The shift away from using meat and seafood as the foundations of restaurant meals has largely been a high-end phenomenon, with chefs’ mastery turning vegetables into stars of the plate. But the phenomenon is rapidly trickling down, as even mainstream fast-food chains test the mass market’s acceptance of plant-rich alternatives to traditional burgers and chicken sandwiches. And these options go far beyond a veggie burger.
Here’s a sampling of the chains that have recently turned a spotlight on so-called plant-forward options.
Sonic’s reduced-beef burger
The nation’s fourth-largest burger chain hasn’t been as adventurous as its larger rivals (McDonald’s, Burger King and Wendy’s) in trying new customer draws. Its wildest innovations to date might have been mini hot dogs and multicolored drink blends.
That’s why its announcement last month of a new burger blending beef and ground mushrooms was a stunner. With more than 3,557 branches, Sonic is the largest restaurant operation by far to embrace what’s known as a blended burger, a common nod to health and sustainability within college dining halls. But it’s also as steeped as any quick-service competitor in a meat-and-potatoes tradition, with a drive-in format that harkens back to the 1950s.
The chain said it would test two blended burgers, both known as Sonic Slingers. Both feature a patty composed of ground beef and ground mushrooms in roughly a 75:25 ratio. One comes with a standard build. The other is topped with bacon.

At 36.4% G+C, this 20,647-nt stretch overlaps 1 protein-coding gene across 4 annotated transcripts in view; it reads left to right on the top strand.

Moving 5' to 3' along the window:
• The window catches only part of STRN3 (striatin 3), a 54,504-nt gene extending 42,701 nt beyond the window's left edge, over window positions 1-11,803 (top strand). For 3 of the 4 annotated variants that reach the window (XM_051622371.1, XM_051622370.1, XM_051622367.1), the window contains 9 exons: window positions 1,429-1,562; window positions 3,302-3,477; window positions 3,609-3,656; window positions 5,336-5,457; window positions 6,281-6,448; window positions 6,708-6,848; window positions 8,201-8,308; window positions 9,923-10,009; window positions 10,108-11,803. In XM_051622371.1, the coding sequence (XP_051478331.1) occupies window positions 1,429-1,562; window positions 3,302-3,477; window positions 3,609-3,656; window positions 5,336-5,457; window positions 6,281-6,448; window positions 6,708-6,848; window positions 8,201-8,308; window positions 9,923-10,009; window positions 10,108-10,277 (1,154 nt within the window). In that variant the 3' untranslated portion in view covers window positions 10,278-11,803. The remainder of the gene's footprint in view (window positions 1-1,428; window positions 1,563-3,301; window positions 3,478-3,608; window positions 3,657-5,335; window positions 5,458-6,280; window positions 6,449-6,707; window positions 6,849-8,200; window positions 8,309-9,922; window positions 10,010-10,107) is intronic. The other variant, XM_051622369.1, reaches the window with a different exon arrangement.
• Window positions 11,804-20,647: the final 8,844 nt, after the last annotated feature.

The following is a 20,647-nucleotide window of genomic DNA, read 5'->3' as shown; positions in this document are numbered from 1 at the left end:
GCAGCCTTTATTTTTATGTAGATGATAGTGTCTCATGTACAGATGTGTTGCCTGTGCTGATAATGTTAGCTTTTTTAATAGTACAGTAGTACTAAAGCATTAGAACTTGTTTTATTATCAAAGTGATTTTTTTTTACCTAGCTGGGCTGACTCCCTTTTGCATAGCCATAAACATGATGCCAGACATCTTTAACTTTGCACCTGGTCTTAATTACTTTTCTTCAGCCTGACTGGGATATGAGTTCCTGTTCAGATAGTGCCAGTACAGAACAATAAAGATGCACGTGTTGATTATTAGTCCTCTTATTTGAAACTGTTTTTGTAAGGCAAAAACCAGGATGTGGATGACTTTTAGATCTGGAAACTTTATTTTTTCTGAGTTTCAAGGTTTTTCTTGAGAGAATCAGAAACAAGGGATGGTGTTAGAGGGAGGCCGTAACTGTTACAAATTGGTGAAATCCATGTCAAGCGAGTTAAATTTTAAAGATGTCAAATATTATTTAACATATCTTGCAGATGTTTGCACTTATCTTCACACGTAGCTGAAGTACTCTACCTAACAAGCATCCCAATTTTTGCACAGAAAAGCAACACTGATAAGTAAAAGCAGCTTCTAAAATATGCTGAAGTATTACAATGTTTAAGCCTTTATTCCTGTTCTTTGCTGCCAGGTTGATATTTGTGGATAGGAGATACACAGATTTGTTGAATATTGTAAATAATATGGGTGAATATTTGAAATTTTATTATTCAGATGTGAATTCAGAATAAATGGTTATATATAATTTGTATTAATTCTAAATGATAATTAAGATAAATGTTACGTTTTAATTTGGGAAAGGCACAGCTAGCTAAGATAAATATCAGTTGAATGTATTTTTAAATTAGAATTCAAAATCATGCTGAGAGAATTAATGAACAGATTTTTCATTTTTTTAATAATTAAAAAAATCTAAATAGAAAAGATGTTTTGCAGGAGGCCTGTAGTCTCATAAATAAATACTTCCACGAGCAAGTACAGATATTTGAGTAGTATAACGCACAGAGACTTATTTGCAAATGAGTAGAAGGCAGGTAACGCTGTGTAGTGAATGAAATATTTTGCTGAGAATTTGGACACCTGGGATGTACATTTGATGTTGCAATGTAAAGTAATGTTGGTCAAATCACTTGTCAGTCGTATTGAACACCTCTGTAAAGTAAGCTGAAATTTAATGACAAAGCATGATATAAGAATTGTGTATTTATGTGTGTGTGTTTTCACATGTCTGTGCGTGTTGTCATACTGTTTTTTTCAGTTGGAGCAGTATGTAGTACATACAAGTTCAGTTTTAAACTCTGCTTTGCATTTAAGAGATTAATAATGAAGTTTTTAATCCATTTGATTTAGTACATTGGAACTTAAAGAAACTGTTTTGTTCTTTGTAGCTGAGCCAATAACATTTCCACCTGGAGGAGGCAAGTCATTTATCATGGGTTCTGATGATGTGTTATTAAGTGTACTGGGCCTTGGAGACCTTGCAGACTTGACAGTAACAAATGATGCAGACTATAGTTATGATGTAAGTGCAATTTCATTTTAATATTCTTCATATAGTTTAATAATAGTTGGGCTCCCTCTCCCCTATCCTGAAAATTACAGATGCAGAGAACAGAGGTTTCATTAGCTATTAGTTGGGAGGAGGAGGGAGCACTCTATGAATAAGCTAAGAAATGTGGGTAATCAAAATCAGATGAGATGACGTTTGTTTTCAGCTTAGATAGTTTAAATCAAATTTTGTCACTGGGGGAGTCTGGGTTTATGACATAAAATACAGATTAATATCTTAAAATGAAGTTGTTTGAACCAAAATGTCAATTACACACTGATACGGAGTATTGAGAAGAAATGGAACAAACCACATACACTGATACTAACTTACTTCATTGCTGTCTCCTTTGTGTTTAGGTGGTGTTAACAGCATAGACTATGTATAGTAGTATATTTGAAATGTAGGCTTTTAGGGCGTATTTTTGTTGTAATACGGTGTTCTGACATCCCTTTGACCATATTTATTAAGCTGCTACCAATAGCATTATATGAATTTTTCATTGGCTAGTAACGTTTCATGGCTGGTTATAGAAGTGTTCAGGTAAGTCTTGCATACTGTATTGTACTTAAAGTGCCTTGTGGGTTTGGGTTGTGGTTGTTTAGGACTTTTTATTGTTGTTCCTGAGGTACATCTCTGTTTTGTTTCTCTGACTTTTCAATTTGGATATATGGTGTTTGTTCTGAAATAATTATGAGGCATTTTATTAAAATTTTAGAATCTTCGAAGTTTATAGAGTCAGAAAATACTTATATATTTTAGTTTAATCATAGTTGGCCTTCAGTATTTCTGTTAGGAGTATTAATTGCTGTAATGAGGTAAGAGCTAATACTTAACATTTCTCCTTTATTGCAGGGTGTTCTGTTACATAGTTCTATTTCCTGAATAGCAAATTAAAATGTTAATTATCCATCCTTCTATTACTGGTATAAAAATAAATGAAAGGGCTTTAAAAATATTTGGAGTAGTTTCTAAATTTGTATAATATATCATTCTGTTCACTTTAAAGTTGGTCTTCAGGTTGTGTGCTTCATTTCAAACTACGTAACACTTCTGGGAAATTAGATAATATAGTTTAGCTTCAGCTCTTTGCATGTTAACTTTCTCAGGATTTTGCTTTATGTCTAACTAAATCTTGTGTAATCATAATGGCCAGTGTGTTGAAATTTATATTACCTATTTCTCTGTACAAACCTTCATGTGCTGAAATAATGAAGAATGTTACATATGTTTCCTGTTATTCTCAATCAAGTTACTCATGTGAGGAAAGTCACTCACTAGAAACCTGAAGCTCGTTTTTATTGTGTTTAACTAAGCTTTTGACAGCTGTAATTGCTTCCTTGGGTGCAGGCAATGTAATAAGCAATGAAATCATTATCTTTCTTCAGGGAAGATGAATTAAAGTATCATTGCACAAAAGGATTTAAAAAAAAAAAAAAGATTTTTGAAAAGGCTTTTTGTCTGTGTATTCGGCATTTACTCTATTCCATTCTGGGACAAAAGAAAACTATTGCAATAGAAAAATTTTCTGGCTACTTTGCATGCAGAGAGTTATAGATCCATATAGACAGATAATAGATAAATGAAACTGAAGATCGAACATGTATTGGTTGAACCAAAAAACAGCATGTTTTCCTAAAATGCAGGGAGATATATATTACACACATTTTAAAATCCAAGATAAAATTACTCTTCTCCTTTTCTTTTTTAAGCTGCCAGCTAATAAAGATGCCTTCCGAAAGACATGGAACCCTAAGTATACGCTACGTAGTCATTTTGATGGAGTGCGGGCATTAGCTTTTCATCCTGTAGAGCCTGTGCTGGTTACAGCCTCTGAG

The Slingers are also a clean-label product of sorts for the Oklahoma-based chain. The only ingredient added to the patties, according to executives, are spices.
The prices of the Slingers have not been revealed.
Luby’s ode to vegetables
The “first and foremost” change this summer in the menu of Luby’s is a showcasing of fresh vegetables, COO Peter Tripoli recently explained to the venerable cafeteria chain's investors. Individual stores can choose from a list that changes daily of what’s fresh. The options include roasted mushrooms, green beans, kale, cauliflower, purple cabbage, sweet potato and carrots.
Additional fresh items, including Brussels sprouts and roasted beets, are also offered as cold sides.
“Luby’s is one of the only restaurants you can go to to get such an abundant selection of fresh veggies inside every day,” said Tripoli. “We believe this really differentiates us.”
Sharky’s vegetable special
A salad is plant-forward almost by definition, but Sharky’s Woodfired Mexican Grill is underscoring that distinction with one of its limited-time options for the summer. The 28-unit fast-casual chain’s new Organic Roasted Vegetable Salad combines beets, grilled corn, carrots, cauliflower, Brussels sprouts, sweet potato and mixed greens—all organic—into a salad that can serve as an entree.
The dressing is a walnut-cilantro vinaigrette.
Patrons with a more traditional bent can garnish the salad with wild-caught salmon, shrimp or preservative-free chicken.
Farmer Boys’ ‘shroom fest
Portobello mushrooms are no longer a novelty in chain restaurants’ kitchens, but the Farmer Boys fast-casual burger chain is giving the familiar item a twist: Patrons can have the meaty mushrooms cooked to order.
And that’s for use as an ingredient or topping. The Portabellas are the star part of an omelet that includes Swiss cheese. They’re also sliced for use as a burger topping.